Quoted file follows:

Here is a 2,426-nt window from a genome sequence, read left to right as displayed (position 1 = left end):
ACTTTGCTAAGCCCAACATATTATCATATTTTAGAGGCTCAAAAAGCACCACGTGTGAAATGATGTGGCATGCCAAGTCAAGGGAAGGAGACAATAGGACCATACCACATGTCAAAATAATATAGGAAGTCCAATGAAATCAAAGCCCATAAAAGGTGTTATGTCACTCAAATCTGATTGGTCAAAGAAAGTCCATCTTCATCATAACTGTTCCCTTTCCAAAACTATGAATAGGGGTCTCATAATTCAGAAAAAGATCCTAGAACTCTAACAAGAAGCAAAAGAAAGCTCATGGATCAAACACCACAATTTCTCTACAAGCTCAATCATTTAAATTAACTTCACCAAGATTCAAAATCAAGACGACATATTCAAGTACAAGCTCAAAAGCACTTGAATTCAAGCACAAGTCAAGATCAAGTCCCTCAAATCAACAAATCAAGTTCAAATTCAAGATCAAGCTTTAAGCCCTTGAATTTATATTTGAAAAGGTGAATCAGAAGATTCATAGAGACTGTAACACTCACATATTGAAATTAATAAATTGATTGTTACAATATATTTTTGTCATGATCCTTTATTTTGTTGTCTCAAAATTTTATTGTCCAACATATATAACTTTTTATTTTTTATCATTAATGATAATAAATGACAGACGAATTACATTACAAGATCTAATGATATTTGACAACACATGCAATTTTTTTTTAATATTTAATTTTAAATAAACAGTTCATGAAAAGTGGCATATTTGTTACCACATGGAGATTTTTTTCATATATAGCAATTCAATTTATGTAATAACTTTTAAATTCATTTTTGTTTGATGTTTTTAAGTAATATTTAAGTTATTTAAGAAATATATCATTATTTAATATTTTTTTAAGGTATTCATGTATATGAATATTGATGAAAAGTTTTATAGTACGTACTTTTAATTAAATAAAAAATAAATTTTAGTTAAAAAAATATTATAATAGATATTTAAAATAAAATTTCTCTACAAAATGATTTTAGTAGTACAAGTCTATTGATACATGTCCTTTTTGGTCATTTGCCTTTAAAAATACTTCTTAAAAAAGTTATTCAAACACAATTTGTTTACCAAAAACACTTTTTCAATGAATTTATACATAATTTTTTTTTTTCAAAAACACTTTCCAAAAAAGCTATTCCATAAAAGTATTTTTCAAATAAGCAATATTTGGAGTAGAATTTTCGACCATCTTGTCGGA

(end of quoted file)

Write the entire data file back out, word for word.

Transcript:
Here is a 2,426-nt window from a genome sequence, read left to right as displayed (position 1 = left end):
ACTTTGCTAAGCCCAACATATTATCATATTTTAGAGGCTCAAAAAGCACCACGTGTGAAATGATGTGGCATGCCAAGTCAAGGGAAGGAGACAATAGGACCATACCACATGTCAAAATAATATAGGAAGTCCAATGAAATCAAAGCCCATAAAAGGTGTTATGTCACTCAAATCTGATTGGTCAAAGAAAGTCCATCTTCATCATAACTGTTCCCTTTCCAAAACTATGAATAGGGGTCTCATAATTCAGAAAAAGATCCTAGAACTCTAACAAGAAGCAAAAGAAAGCTCATGGATCAAACACCACAATTTCTCTACAAGCTCAATCATTTAAATTAACTTCACCAAGATTCAAAATCAAGACGACATATTCAAGTACAAGCTCAAAAGCACTTGAATTCAAGCACAAGTCAAGATCAAGTCCCTCAAATCAACAAATCAAGTTCAAATTCAAGATCAAGCTTTAAGCCCTTGAATTTATATTTGAAAAGGTGAATCAGAAGATTCATAGAGACTGTAACACTCACATATTGAAATTAATAAATTGATTGTTACAATATATTTTTGTCATGATCCTTTATTTTGTTGTCTCAAAATTTTATTGTCCAACATATATAACTTTTTATTTTTTATCATTAATGATAATAAATGACAGACGAATTACATTACAAGATCTAATGATATTTGACAACACATGCAATTTTTTTTTAATATTTAATTTTAAATAAACAGTTCATGAAAAGTGGCATATTTGTTACCACATGGAGATTTTTTTCATATATAGCAATTCAATTTATGTAATAACTTTTAAATTCATTTTTGTTTGATGTTTTTAAGTAATATTTAAGTTATTTAAGAAATATATCATTATTTAATATTTTTTTAAGGTATTCATGTATATGAATATTGATGAAAAGTTTTATAGTACGTACTTTTAATTAAATAAAAAATAAATTTTAGTTAAAAAAATATTATAATAGATATTTAAAATAAAATTTCTCTACAAAATGATTTTAGTAGTACAAGTCTATTGATACATGTCCTTTTTGGTCATTTGCCTTTAAAAATACTTCTTAAAAAAGTTATTCAAACACAATTTGTTTACCAAAAACACTTTTTCAATGAATTTATACATAATTTTTTTTTTTCAAAAACACTTTCCAAAAAAGCTATTCCATAAAAGTATTTTTCAAATAAGCAATATTTGGAGTAGAATTTTCGACCATCTTGTCGGA